The NHL is a business and often times fans and we in the media maybe overlook that a little bit. It’s as much of a business for the players as it is the owners and things can change quickly in the hockey world. In the summer of 2009 Johnny Oduya signed a three-year contract extension with the New Jersey Devils. In February of 2010 the Devils traded him as part of a three-player package that landed them Ilya Kovalchuk from the Atlanta Thrashers. Most players always say the silver lining in a trade is that even though one team doesn’t want you, another team does. But hockey in Atlanta was a lot different than hockey in New Jersey in 2010; and there is no NHL team in Atlanta anymore.
A 2001 Draft pick of the Washington Capitals who never played a game with the team, New Jersey found him while scouting another player in Europe and prior to the 2006-07 season they signed him, expecting him to be an AHL player. Injuries arose and Oduya found himself a job on the New Jersey blueline and he never relinquished it. He became one of their most reliable defenders before the trade to Atlanta, who then moved to Winnipeg, who in turn traded him to Chicago near the trade deadline in 2012. The rest as they say, is history, as Oduya now has his name etched on the Stanley Cup (2013) and has himself a nice, fat, shiny championship ring.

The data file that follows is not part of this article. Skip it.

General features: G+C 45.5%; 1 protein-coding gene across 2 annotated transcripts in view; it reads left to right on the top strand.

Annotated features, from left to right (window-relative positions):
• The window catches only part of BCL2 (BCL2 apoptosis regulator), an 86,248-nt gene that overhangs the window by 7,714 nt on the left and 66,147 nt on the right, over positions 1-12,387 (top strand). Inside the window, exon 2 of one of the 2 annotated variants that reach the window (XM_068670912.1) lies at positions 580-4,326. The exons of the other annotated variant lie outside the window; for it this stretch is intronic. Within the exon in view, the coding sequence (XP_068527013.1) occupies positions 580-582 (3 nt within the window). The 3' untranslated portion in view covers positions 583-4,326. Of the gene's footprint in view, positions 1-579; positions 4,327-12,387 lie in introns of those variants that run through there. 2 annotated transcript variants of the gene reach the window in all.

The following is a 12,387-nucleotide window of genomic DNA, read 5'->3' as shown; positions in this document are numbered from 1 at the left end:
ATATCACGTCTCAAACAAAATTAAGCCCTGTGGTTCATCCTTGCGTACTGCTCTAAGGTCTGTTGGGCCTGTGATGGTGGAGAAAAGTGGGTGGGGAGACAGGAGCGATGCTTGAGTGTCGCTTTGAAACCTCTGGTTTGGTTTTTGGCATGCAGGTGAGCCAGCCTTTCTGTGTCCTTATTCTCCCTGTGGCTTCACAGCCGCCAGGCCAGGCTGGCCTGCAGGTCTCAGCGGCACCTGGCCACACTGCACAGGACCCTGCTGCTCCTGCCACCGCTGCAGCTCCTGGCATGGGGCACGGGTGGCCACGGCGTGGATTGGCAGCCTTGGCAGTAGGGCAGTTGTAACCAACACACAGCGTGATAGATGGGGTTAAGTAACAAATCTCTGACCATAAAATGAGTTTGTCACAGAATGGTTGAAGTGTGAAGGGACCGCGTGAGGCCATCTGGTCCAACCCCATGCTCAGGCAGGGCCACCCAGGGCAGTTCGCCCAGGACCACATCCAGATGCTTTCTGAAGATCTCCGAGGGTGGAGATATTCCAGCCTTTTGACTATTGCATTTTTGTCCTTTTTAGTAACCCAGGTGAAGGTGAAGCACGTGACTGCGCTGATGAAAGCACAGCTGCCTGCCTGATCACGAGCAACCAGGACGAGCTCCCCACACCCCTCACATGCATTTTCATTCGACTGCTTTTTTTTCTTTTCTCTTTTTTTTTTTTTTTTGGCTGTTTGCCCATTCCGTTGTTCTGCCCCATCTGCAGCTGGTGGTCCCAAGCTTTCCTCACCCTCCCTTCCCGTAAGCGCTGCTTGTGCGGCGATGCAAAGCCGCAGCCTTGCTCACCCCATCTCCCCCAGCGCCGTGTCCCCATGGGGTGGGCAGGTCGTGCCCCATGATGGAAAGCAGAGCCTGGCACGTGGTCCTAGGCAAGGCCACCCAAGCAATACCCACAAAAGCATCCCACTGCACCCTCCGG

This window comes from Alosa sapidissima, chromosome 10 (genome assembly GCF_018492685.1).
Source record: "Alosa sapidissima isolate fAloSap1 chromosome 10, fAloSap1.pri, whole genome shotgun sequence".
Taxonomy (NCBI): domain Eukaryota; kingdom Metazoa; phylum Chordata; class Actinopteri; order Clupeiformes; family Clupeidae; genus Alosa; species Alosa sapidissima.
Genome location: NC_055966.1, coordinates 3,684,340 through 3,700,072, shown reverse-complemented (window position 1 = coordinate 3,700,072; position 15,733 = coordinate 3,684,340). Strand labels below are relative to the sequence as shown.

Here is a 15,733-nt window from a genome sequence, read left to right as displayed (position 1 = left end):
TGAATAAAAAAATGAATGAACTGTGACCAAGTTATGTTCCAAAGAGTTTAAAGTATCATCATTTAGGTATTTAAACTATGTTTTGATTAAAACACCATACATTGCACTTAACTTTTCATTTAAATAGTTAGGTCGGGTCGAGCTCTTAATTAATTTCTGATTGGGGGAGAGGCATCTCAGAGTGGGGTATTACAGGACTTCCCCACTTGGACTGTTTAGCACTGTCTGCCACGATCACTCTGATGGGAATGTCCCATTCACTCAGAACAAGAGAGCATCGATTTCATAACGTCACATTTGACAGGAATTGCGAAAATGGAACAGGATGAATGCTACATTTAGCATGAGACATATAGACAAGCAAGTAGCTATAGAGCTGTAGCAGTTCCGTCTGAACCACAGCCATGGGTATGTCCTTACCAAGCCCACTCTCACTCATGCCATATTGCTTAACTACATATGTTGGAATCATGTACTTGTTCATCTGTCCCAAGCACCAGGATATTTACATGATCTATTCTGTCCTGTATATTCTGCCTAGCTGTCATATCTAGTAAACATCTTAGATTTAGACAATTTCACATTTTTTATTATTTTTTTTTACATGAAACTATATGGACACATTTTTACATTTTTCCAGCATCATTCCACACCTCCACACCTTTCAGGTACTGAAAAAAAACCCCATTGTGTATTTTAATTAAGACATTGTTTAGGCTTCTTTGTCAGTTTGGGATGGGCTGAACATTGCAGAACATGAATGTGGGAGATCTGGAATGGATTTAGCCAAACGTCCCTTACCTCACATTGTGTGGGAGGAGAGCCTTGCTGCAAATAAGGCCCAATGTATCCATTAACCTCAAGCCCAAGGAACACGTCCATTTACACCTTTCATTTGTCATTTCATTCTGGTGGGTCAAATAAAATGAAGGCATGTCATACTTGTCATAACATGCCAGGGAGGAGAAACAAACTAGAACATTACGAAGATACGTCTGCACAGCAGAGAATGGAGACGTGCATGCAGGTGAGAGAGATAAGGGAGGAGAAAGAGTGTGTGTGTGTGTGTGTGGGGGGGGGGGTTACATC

After the Blackhawks defeated the Devils in a shootout in New Jersey in early December The Hockey Writers talked to Johnny Oduya about a variety of subjects — including what goes through a players mind after he is traded. (This was the first time I had gotten to talk to Oduya since the trade, after talking to him after almost every home game in New Jersey from 2006-2010).
The Hockey Writers: Are there good memories for you when you come back to New Jersey? Obviously some of the faces have changed, but still the first franchise to give you a real chance to be an NHL player.
Johnny Oduya: It’s always fun to come back to somewhere that you played (in) before; some of the guys (I know) are hurt or have the mumps or whatever of the guys that I know. Gomer (Scott Gomez) is back too now though; any time you come back to an arena you spent some of your youth in it’s fun. I’m happy we got a win (tonight). It doesn’t feel like I’ve won too often here (as a visitor) but we’ll take the two points tonight.
Is that Johnny Oduya or Bobby Orr on that coast-to-coast goal?
THW: We know you and Andy Greene were partners on the blueline during your time here; do you still keep in contact with him or some of the other remaining ex-teammates?
JO: Yeah I usually keep in touch with Greener; I try to see him away from the rink whenever they are in Chicago or me being here in the NYC Metro area. The Devils played yesterday on the road so we didn’t have a chance to do anything, but usually we try to have dinner or something, like old times. We exchange a few texts here and there sometimes.
THW: You a part of the big trade that brought Kovalchuk to the New Jersey Devils, and the summer prior to that season you had just signed an extension. That had to sting just a little bit, no?